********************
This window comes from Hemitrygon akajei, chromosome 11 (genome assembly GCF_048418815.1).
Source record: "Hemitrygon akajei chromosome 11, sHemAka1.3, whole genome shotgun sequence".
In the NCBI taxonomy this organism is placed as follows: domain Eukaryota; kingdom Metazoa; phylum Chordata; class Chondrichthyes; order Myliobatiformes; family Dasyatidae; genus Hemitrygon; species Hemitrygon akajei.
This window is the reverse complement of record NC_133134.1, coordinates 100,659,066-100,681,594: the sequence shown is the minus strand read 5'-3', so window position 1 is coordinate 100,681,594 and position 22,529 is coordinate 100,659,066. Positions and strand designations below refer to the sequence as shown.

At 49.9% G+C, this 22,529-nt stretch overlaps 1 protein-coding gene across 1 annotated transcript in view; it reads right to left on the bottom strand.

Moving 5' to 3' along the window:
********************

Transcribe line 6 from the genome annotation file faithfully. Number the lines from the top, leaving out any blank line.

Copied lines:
Moving 5' to 3' along the window: